UCMJ Article 119b: Child Endangerment
The military has accused you of recklessly endangering the life of a child. The news has shocked you and left you unsure of how to proceed. Do you immediately take the first plea deal that comes your way? Or do you seek the help of a more experienced attorney to secure the best outcome possible in your looming court-martial trial? Before you make your decision, you must understand what you’re up against—and what you stand to lose. The military’s prosecutors will come at you with everything they have. They will use their weight and their resources to ensure your conviction. And should you face the real nightmare—a conviction and a maximum sentence—you could be looking at:
- A dishonorable discharge from the military along with the full loss of your salary, pay, and bonuses.
- The loss of all benefits, including your healthcare and your retirement. Over your lifetime, this could be a loss of tens or hundreds of thousands if not millions of dollars.
- A prison sentence that could last up to 8 years depending on the injuries to the child and the nature of the offense.
Do not allow a conviction of child endangerment to ruin your life and military career. Start fighting back TODAY with the most reputable name in military defense: Bilecki & Tipon LLLC.
What Is Article 119b (Child Endangerment) of the UCMJ?
Every article of the U.C.M.J. requires prosecutors to prove beyond a reasonable doubt a handful of critical assumptions—known as elements—to convict you of a crime. For prosecutors to prove a service member endangered a child while in the service of the armed forces, the following elements must be agreed upon by a jury or judge:
- That the accused had a duty for the care of a certain child;
- That the child was under the age of 16 years;
- That the accused endangered the child’s mental or physical health, safety, or welfare through design or culpable negligence; and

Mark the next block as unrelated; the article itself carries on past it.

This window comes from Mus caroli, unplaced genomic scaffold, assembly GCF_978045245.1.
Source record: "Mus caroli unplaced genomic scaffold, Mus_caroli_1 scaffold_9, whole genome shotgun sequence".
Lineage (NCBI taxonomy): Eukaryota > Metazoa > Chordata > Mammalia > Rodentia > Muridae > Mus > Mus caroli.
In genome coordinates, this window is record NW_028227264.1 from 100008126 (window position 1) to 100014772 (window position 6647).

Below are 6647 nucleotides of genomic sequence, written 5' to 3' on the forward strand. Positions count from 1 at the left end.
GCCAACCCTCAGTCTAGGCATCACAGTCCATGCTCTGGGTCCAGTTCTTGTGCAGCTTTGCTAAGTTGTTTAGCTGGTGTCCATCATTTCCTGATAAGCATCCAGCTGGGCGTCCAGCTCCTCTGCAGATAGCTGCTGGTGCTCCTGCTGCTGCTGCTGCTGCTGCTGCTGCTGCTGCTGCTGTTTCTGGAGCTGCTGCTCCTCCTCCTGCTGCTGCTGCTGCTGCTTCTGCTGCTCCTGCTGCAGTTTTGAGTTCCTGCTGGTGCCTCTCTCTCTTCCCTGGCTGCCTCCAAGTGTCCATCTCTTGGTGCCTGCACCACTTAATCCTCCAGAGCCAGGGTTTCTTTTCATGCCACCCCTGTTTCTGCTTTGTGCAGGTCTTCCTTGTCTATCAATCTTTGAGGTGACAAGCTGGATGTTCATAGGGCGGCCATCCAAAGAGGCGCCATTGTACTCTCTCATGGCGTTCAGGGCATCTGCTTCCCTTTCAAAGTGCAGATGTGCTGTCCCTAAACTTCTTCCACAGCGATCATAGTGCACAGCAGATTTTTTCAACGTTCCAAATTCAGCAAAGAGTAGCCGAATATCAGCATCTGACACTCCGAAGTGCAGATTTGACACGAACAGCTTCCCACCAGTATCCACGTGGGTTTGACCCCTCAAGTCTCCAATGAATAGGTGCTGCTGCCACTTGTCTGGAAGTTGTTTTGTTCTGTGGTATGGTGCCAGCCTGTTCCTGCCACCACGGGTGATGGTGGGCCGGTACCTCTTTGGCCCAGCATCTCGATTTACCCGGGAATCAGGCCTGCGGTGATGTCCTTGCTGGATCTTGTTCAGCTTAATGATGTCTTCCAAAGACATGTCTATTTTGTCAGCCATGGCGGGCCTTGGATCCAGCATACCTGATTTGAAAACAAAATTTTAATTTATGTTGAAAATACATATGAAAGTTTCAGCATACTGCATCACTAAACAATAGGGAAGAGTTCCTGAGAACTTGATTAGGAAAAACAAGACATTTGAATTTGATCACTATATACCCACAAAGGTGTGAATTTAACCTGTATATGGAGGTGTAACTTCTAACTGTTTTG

- That, under the circumstances, the conduct of the accused was to the prejudice of good order and discipline in the armed forces or was of a nature to bring discredit upon the armed forces.
Summary of the Elements of Article 119b (Child Endangerment): Prosecutors will seek to prove that the service member had a culpable disregard for the child’s safety (i.e. the Soldier showed a complete disdain for any possible consequences that could impact the child’s health). Additional elements require prosecutors to prove the child was under the age of 16 and that the child in question was directly under the care of the service member.
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Military Defense Attorney for Article 119b of the UCMJ: Fighting Back Against Child Endangerment Charges
Child endangerment is a serious offense which could have disastrous consequences for both your military career and civilian life. The worst case scenario is not something that most service members think about. But with a military conviction rate of 90%, this is not the time to be optimistic or to put your head in the sand. Now is the time to fight back. Bilecki & Tipon has been helping active duty and reserve service members of the U.S. Military fight back against charges of child endangerment and other Article 119b offenses since inception. Our tenacious advocacy, combined with our knowledgeable in-house team and our rapid response times to our clients, has made us one of the most capable military law firms operating in the world today. Let’s take a look at all of these benefits in more detail: